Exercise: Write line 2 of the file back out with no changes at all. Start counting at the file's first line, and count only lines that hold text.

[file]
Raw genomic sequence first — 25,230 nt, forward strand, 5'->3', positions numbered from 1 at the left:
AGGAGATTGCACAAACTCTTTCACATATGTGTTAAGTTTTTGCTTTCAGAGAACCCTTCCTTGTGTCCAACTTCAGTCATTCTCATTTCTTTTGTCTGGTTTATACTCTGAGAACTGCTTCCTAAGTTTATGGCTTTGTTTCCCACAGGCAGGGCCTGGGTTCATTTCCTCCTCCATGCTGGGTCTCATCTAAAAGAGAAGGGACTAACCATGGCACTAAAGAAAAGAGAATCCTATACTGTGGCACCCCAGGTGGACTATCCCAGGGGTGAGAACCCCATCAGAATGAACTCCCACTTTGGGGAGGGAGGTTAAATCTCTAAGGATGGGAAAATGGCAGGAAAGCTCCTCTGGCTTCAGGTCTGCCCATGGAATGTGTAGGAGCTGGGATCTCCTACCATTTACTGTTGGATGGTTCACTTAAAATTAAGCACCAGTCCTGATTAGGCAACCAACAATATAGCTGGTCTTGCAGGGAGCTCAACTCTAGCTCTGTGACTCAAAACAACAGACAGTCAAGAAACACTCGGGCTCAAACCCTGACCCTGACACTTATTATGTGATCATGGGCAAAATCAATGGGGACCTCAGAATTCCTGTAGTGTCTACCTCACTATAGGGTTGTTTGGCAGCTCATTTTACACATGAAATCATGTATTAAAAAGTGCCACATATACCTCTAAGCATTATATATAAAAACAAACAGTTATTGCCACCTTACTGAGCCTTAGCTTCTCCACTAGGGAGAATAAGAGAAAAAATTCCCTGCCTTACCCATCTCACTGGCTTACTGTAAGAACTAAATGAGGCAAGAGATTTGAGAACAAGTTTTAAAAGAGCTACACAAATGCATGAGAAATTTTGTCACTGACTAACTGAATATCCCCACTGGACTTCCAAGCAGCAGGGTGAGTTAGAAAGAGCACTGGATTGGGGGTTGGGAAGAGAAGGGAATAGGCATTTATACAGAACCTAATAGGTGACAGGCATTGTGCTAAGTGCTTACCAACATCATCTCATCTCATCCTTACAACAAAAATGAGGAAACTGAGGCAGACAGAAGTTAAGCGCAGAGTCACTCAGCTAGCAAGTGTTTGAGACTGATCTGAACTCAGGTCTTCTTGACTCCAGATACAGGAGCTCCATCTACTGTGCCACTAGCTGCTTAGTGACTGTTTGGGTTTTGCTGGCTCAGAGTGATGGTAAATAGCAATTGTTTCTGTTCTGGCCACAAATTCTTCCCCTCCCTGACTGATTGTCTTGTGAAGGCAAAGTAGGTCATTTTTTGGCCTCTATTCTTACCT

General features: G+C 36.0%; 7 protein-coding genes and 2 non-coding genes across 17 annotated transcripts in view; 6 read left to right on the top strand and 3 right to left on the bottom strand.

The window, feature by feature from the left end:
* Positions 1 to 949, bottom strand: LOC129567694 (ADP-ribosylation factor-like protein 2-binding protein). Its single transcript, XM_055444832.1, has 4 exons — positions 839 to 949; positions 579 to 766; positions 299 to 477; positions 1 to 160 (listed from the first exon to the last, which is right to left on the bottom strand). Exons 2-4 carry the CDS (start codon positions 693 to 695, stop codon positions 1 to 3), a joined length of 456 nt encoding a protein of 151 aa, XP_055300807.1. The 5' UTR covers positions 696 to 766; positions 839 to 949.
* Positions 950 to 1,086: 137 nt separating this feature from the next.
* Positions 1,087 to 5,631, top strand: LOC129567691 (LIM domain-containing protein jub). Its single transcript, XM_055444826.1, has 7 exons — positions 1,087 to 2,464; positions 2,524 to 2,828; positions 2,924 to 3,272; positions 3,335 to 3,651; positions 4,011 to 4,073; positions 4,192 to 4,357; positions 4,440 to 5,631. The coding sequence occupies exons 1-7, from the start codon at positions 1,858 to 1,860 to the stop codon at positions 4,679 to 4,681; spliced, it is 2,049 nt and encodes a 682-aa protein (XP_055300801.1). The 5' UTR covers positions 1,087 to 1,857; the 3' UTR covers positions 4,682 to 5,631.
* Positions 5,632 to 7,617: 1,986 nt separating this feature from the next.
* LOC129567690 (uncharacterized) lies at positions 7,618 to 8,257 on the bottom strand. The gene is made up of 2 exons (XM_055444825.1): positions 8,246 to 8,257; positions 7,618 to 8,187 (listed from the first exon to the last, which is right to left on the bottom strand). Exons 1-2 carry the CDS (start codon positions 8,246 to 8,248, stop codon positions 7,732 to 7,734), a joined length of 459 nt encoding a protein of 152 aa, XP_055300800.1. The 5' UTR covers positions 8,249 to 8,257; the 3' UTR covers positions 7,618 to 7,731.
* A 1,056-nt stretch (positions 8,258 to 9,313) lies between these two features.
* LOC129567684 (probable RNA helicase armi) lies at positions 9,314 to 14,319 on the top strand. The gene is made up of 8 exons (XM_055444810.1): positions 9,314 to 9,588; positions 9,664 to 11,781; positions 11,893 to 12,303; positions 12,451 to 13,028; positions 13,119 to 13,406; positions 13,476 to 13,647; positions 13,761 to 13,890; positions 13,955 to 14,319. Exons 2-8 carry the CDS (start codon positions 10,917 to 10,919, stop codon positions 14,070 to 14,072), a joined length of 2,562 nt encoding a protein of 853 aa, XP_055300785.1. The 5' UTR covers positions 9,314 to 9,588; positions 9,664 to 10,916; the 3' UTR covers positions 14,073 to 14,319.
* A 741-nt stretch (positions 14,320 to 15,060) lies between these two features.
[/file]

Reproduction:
AGGAGATTGCACAAACTCTTTCACATATGTGTTAAGTTTTTGCTTTCAGAGAACCCTTCCTTGTGTCCAACTTCAGTCATTCTCATTTCTTTTGTCTGGTTTATACTCTGAGAACTGCTTCCTAAGTTTATGGCTTTGTTTCCCACAGGCAGGGCCTGGGTTCATTTCCTCCTCCATGCTGGGTCTCATCTAAAAGAGAAGGGACTAACCATGGCACTAAAGAAAAGAGAATCCTATACTGTGGCACCCCAGGTGGACTATCCCAGGGGTGAGAACCCCATCAGAATGAACTCCCACTTTGGGGAGGGAGGTTAAATCTCTAAGGATGGGAAAATGGCAGGAAAGCTCCTCTGGCTTCAGGTCTGCCCATGGAATGTGTAGGAGCTGGGATCTCCTACCATTTACTGTTGGATGGTTCACTTAAAATTAAGCACCAGTCCTGATTAGGCAACCAACAATATAGCTGGTCTTGCAGGGAGCTCAACTCTAGCTCTGTGACTCAAAACAACAGACAGTCAAGAAACACTCGGGCTCAAACCCTGACCCTGACACTTATTATGTGATCATGGGCAAAATCAATGGGGACCTCAGAATTCCTGTAGTGTCTACCTCACTATAGGGTTGTTTGGCAGCTCATTTTACACATGAAATCATGTATTAAAAAGTGCCACATATACCTCTAAGCATTATATATAAAAACAAACAGTTATTGCCACCTTACTGAGCCTTAGCTTCTCCACTAGGGAGAATAAGAGAAAAAATTCCCTGCCTTACCCATCTCACTGGCTTACTGTAAGAACTAAATGAGGCAAGAGATTTGAGAACAAGTTTTAAAAGAGCTACACAAATGCATGAGAAATTTTGTCACTGACTAACTGAATATCCCCACTGGACTTCCAAGCAGCAGGGTGAGTTAGAAAGAGCACTGGATTGGGGGTTGGGAAGAGAAGGGAATAGGCATTTATACAGAACCTAATAGGTGACAGGCATTGTGCTAAGTGCTTACCAACATCATCTCATCTCATCCTTACAACAAAAATGAGGAAACTGAGGCAGACAGAAGTTAAGCGCAGAGTCACTCAGCTAGCAAGTGTTTGAGACTGATCTGAACTCAGGTCTTCTTGACTCCAGATACAGGAGCTCCATCTACTGTGCCACTAGCTGCTTAGTGACTGTTTGGGTTTTGCTGGCTCAGAGTGATGGTAAATAGCAATTGTTTCTGTTCTGGCCACAAATTCTTCCCCTCCCTGACTGATTGTCTTGTGAAGGCAAAGTAGGTCATTTTTTGGCCTCTATTCTTACCT